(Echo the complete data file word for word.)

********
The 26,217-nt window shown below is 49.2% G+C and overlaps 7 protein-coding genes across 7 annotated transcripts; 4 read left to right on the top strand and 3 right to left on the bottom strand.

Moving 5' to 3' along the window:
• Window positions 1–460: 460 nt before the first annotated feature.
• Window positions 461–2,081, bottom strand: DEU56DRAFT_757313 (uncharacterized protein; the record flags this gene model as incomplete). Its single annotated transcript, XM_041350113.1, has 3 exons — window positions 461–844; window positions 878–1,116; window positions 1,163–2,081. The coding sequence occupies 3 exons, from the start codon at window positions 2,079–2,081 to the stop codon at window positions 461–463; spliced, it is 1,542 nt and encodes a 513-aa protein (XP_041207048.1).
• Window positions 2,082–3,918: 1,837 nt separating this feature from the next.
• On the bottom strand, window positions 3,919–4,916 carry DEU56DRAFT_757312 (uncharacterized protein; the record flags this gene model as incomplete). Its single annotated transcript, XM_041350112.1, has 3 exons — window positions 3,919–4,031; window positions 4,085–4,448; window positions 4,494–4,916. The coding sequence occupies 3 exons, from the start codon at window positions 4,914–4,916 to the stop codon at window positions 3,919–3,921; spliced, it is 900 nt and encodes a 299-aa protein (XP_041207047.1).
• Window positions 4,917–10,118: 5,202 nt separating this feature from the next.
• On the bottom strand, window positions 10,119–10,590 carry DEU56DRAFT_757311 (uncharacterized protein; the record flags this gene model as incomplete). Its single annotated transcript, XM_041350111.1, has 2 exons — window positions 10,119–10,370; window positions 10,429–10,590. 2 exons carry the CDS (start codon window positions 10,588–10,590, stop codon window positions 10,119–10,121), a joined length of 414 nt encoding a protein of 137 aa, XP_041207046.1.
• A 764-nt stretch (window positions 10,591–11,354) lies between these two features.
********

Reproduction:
The 26,217-nt window shown below is 49.2% G+C and overlaps 7 protein-coding genes across 7 annotated transcripts; 4 read left to right on the top strand and 3 right to left on the bottom strand.

Moving 5' to 3' along the window:
• Window positions 1–460: 460 nt before the first annotated feature.
• Window positions 461–2,081, bottom strand: DEU56DRAFT_757313 (uncharacterized protein; the record flags this gene model as incomplete). Its single annotated transcript, XM_041350113.1, has 3 exons — window positions 461–844; window positions 878–1,116; window positions 1,163–2,081. The coding sequence occupies 3 exons, from the start codon at window positions 2,079–2,081 to the stop codon at window positions 461–463; spliced, it is 1,542 nt and encodes a 513-aa protein (XP_041207048.1).
• Window positions 2,082–3,918: 1,837 nt separating this feature from the next.
• On the bottom strand, window positions 3,919–4,916 carry DEU56DRAFT_757312 (uncharacterized protein; the record flags this gene model as incomplete). Its single annotated transcript, XM_041350112.1, has 3 exons — window positions 3,919–4,031; window positions 4,085–4,448; window positions 4,494–4,916. The coding sequence occupies 3 exons, from the start codon at window positions 4,914–4,916 to the stop codon at window positions 3,919–3,921; spliced, it is 900 nt and encodes a 299-aa protein (XP_041207047.1).
• Window positions 4,917–10,118: 5,202 nt separating this feature from the next.
• On the bottom strand, window positions 10,119–10,590 carry DEU56DRAFT_757311 (uncharacterized protein; the record flags this gene model as incomplete). Its single annotated transcript, XM_041350111.1, has 2 exons — window positions 10,119–10,370; window positions 10,429–10,590. 2 exons carry the CDS (start codon window positions 10,588–10,590, stop codon window positions 10,119–10,121), a joined length of 414 nt encoding a protein of 137 aa, XP_041207046.1.
• A 764-nt stretch (window positions 10,591–11,354) lies between these two features.